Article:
What are the ethical implications of the resident's conduct and of the decision rendered by Oregon's district court?
The right to restrict the use of the term engineer has for many years been the subject of fierce debate. One side of this debate includes those who view engineer as synonymous with the professional practice of engineering and oppose any attempt to apply the term to practitioners who do not possess the requisite level of engineering education and experience. On the other side is a broad grouping of individuals who see engineer as a generic descriptor, suitable to describe any individual with special knowledge or experience in the use or maintenance of technology, machinery, or structures.
While the Oregon district court's opinion clearly tips the scales of legal precedent in favor of the latter group of individuals, this ruling does not put an end to the ethical question. Guidelined under Fundamental Canon 5 of the ASCE Code of Ethics reads: "Engineers shall not falsify or permit misrepresentation of their academic or professional qualifications or experience." (It is perhaps ironic in the context of this discussion to note that while nearly all eight ASCE canons and their supplemental guidelines begin with the phrase "Engineers shall," ASCE deems its code of ethics to apply to all Court Weighs in on Use of Word "Engineer" members of the Society, regardless of the applicability of the term engineer.)
As this guideline operates under Canon 5's exhortation for members to "build their professional reputation on the merit of their services," it could be argued that this guideline has limits that are similar to the Oregon court's reading of the law; i.e., it applies only in connection with employment or contractual relationships. Yet professional reputations are shaped not only by interactions with employers or clients but also by all interactions within a person's professional sphere. And as nearly every individual has at least the potential to be a client, colleague, vendor, or other professional affiliate, a closer reading of guideline d suggests it is not ethically acceptable in any setting to seek acceptance, acclaim, or other reputational benefit by claiming qualifications one does not actually possess.
If a case such as this were brought before ASCE's Committee on Professional Conduct (CPC), it is likely the CPC would agree with the court that the resident had not engaged in the unlawful practice of engineering merely by having ideas on an engineering matter and seeking attention from those with the authority to implement those ideas. But the CPC would also be keenly sensitive to the fact the resident had described himself as an engineer, not as a generic descriptor, but for the purpose of gaining the respect and credibility afforded to engineering professionals on a matter within their scope of expertise. If the CPC believed the resident's education and experience did not justify his claim to that title, the CPC might well find that the individual had misrepresented his professional qualifications in violation of Canon 5.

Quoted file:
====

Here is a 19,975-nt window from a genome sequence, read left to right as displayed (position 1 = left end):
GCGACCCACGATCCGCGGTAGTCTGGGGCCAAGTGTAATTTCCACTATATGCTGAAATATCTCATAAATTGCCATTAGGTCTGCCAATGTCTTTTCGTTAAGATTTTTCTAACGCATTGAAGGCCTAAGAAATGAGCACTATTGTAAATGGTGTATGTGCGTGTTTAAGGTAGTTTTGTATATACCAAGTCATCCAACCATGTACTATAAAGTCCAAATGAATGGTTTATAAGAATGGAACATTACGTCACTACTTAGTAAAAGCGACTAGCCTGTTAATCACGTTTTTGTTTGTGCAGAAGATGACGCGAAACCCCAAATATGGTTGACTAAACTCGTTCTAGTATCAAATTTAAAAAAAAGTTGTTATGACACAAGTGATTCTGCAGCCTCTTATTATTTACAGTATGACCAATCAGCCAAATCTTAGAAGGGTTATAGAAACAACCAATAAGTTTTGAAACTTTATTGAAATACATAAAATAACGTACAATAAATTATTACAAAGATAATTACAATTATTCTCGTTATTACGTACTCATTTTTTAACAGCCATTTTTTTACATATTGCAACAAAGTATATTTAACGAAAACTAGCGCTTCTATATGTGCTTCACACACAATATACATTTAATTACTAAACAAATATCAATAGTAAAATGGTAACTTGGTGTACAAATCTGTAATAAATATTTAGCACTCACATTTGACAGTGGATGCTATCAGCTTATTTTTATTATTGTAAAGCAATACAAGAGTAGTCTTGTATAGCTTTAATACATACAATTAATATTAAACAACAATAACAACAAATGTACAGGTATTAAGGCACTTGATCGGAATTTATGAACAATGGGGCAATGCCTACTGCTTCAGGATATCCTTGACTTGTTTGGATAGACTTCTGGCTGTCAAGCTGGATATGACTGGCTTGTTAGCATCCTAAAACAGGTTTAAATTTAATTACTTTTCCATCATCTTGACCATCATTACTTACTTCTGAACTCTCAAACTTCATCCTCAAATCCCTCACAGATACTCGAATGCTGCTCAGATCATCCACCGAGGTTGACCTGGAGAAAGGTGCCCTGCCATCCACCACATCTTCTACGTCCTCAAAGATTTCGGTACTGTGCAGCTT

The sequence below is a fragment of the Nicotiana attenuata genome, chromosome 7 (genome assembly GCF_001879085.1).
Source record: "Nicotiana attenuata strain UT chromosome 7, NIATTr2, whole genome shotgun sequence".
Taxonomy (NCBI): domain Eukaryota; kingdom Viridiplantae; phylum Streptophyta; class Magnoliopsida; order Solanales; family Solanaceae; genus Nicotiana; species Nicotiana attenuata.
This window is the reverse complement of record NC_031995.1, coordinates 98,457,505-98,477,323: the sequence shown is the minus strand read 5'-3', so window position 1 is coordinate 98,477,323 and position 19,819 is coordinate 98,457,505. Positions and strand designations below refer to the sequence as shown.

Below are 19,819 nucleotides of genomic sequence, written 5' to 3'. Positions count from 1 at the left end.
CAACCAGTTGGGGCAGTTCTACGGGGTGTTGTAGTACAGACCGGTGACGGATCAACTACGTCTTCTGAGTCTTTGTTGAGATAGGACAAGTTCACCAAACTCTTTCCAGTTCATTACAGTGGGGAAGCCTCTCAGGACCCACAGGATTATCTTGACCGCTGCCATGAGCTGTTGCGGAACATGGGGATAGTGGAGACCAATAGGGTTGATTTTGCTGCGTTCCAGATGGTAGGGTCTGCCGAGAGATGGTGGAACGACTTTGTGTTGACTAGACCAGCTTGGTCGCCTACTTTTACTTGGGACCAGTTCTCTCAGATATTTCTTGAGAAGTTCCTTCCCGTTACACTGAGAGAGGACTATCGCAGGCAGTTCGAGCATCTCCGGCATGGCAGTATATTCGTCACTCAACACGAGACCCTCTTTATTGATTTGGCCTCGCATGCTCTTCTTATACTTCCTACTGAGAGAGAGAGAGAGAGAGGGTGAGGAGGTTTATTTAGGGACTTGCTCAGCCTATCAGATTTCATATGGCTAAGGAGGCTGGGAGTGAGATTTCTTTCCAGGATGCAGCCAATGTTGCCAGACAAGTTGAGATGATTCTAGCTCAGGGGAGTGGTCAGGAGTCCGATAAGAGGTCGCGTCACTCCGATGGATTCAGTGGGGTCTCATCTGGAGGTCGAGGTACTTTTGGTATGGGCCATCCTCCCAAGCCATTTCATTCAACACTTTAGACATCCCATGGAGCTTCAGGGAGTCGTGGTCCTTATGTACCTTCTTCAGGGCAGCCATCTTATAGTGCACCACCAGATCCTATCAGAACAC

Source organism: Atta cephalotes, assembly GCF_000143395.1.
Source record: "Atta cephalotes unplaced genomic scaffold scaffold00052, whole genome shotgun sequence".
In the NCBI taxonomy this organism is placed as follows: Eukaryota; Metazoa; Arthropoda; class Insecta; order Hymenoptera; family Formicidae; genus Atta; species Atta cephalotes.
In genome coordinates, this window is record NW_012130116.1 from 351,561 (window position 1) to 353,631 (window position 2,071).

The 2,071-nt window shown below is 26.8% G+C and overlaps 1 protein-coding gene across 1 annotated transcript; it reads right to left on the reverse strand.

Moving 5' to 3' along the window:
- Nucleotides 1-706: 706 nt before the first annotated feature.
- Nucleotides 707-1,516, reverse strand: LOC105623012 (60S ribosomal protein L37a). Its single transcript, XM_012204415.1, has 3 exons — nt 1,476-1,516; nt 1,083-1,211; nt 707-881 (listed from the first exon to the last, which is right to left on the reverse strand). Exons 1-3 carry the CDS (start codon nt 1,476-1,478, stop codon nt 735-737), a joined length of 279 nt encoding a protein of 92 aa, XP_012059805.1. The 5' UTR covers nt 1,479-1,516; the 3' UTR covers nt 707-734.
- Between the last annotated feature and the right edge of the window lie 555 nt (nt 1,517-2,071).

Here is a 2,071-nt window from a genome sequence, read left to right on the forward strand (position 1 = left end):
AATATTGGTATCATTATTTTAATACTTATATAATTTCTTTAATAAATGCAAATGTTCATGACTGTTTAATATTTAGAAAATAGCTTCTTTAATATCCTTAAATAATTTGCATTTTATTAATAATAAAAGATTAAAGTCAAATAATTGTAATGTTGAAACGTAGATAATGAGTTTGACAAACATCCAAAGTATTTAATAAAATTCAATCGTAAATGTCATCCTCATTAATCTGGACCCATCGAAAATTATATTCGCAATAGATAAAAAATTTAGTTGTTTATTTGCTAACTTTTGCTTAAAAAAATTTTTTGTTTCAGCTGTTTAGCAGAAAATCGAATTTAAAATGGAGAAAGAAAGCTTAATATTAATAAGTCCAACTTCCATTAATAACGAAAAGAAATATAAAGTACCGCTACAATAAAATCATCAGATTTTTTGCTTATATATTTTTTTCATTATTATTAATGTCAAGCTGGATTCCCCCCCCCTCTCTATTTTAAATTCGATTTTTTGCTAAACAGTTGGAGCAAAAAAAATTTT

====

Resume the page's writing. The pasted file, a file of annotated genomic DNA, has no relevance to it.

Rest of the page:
Though this case relates specifically to the use of the term
, its lessons can easily be applied to other descriptors--and even licensed professionals can be tempted to embellish or overstate their qualifications in an effort to impress. This is true in a job setting, and it may be even more true in a social setting or other forum, when there may be no one with the knowledge to correct a false claim of expertise.
Of course, in cases not involving the rendering of professional services, it may be said that there is a negligible risk of harm to persons who are misled by such claims. Certainly, it was the Oregon court's opinion that such risk is outweighed by the public benefit of encouraging a free exchange of ideas. But from an ethical standpoint, the act of seeking prestige or influence on the basis of misleading credentials is itself a public harm, regardless of whether this misrepresentation causes a tangible detriment to others. To avert this harm and honor the dictates of Canon 5, engineers should pay as much attention to accuracy in describing their professional credentials as they do in preparing any other professional statement.